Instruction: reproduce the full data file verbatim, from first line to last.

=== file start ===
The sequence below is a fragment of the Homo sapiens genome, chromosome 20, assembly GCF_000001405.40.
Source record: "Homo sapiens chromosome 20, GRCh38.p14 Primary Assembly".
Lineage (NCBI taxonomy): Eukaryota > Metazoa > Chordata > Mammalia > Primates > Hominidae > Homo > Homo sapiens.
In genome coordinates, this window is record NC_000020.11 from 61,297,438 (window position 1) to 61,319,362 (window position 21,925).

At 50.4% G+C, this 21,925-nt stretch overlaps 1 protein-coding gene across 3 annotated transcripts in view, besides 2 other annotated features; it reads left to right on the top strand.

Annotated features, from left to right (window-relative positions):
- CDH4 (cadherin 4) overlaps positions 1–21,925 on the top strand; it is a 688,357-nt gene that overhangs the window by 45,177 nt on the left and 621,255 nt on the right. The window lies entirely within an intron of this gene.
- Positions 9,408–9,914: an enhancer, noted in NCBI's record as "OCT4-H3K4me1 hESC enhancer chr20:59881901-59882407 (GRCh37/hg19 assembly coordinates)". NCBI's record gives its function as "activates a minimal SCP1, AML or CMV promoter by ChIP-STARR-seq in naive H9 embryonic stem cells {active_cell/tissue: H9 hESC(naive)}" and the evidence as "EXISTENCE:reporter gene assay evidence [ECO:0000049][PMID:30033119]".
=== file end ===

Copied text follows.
The sequence below is a fragment of the Homo sapiens genome, chromosome 20, assembly GCF_000001405.40.
Source record: "Homo sapiens chromosome 20, GRCh38.p14 Primary Assembly".
Lineage (NCBI taxonomy): Eukaryota > Metazoa > Chordata > Mammalia > Primates > Hominidae > Homo > Homo sapiens.
In genome coordinates, this window is record NC_000020.11 from 61,297,438 (window position 1) to 61,319,362 (window position 21,925).

At 50.4% G+C, this 21,925-nt stretch overlaps 1 protein-coding gene across 3 annotated transcripts in view, besides 2 other annotated features; it reads left to right on the top strand.

Annotated features, from left to right (window-relative positions):
- CDH4 (cadherin 4) overlaps positions 1–21,925 on the top strand; it is a 688,357-nt gene that overhangs the window by 45,177 nt on the left and 621,255 nt on the right. The window lies entirely within an intron of this gene.
- Positions 9,408–9,914: an enhancer, noted in NCBI's record as "OCT4-H3K4me1 hESC enhancer chr20:59881901-59882407 (GRCh37/hg19 assembly coordinates)". NCBI's record gives its function as "activates a minimal SCP1, AML or CMV promoter by ChIP-STARR-seq in naive H9 embryonic stem cells {active_cell/tissue: H9 hESC(naive)}" and the evidence as "EXISTENCE:reporter gene assay evidence [ECO:0000049][PMID:30033119]".